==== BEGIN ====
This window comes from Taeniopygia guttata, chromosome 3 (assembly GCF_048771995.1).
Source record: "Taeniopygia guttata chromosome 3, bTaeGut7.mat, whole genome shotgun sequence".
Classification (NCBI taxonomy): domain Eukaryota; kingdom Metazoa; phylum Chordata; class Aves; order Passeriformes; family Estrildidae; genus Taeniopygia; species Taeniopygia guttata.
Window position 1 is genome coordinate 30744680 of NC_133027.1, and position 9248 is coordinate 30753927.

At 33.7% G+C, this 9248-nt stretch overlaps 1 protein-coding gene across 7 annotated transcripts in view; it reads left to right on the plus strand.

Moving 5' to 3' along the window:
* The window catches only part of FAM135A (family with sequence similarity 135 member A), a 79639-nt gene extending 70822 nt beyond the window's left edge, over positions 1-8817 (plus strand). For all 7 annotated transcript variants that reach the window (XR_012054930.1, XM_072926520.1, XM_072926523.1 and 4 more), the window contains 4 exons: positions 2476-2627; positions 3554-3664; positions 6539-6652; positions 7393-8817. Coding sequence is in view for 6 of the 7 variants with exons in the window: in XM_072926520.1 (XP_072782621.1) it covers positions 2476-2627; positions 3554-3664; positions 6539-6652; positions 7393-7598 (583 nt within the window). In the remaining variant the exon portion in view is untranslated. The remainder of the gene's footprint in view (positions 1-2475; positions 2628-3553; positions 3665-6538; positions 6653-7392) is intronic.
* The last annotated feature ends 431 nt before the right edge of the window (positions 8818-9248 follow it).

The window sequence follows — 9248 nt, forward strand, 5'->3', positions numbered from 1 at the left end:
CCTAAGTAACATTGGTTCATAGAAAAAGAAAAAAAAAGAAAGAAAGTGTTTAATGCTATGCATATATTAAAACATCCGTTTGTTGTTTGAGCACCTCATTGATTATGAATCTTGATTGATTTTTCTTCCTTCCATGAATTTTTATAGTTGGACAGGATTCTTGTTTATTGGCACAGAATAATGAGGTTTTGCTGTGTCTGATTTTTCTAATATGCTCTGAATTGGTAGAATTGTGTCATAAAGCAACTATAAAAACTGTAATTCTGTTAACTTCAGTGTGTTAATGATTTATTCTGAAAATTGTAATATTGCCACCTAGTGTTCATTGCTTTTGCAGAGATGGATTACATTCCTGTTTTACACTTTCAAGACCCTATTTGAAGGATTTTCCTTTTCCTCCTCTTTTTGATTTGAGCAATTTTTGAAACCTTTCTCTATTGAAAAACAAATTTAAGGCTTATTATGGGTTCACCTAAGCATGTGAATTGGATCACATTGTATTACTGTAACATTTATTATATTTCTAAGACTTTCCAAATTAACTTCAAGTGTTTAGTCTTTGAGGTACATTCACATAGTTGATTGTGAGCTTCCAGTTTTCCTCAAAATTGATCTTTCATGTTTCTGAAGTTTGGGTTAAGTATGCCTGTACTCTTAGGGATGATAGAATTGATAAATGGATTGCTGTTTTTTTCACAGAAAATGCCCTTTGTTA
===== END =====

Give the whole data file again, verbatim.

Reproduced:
This window comes from Taeniopygia guttata, chromosome 3 (assembly GCF_048771995.1).
Source record: "Taeniopygia guttata chromosome 3, bTaeGut7.mat, whole genome shotgun sequence".
Classification (NCBI taxonomy): domain Eukaryota; kingdom Metazoa; phylum Chordata; class Aves; order Passeriformes; family Estrildidae; genus Taeniopygia; species Taeniopygia guttata.
Window position 1 is genome coordinate 30744680 of NC_133027.1, and position 9248 is coordinate 30753927.

At 33.7% G+C, this 9248-nt stretch overlaps 1 protein-coding gene across 7 annotated transcripts in view; it reads left to right on the plus strand.

Moving 5' to 3' along the window:
* The window catches only part of FAM135A (family with sequence similarity 135 member A), a 79639-nt gene extending 70822 nt beyond the window's left edge, over positions 1-8817 (plus strand). For all 7 annotated transcript variants that reach the window (XR_012054930.1, XM_072926520.1, XM_072926523.1 and 4 more), the window contains 4 exons: positions 2476-2627; positions 3554-3664; positions 6539-6652; positions 7393-8817. Coding sequence is in view for 6 of the 7 variants with exons in the window: in XM_072926520.1 (XP_072782621.1) it covers positions 2476-2627; positions 3554-3664; positions 6539-6652; positions 7393-7598 (583 nt within the window). In the remaining variant the exon portion in view is untranslated. The remainder of the gene's footprint in view (positions 1-2475; positions 2628-3553; positions 3665-6538; positions 6653-7392) is intronic.
* The last annotated feature ends 431 nt before the right edge of the window (positions 8818-9248 follow it).

The window sequence follows — 9248 nt, forward strand, 5'->3', positions numbered from 1 at the left end:
CCTAAGTAACATTGGTTCATAGAAAAAGAAAAAAAAAGAAAGAAAGTGTTTAATGCTATGCATATATTAAAACATCCGTTTGTTGTTTGAGCACCTCATTGATTATGAATCTTGATTGATTTTTCTTCCTTCCATGAATTTTTATAGTTGGACAGGATTCTTGTTTATTGGCACAGAATAATGAGGTTTTGCTGTGTCTGATTTTTCTAATATGCTCTGAATTGGTAGAATTGTGTCATAAAGCAACTATAAAAACTGTAATTCTGTTAACTTCAGTGTGTTAATGATTTATTCTGAAAATTGTAATATTGCCACCTAGTGTTCATTGCTTTTGCAGAGATGGATTACATTCCTGTTTTACACTTTCAAGACCCTATTTGAAGGATTTTCCTTTTCCTCCTCTTTTTGATTTGAGCAATTTTTGAAACCTTTCTCTATTGAAAAACAAATTTAAGGCTTATTATGGGTTCACCTAAGCATGTGAATTGGATCACATTGTATTACTGTAACATTTATTATATTTCTAAGACTTTCCAAATTAACTTCAAGTGTTTAGTCTTTGAGGTACATTCACATAGTTGATTGTGAGCTTCCAGTTTTCCTCAAAATTGATCTTTCATGTTTCTGAAGTTTGGGTTAAGTATGCCTGTACTCTTAGGGATGATAGAATTGATAAATGGATTGCTGTTTTTTTCACAGAAAATGCCCTTTGTTA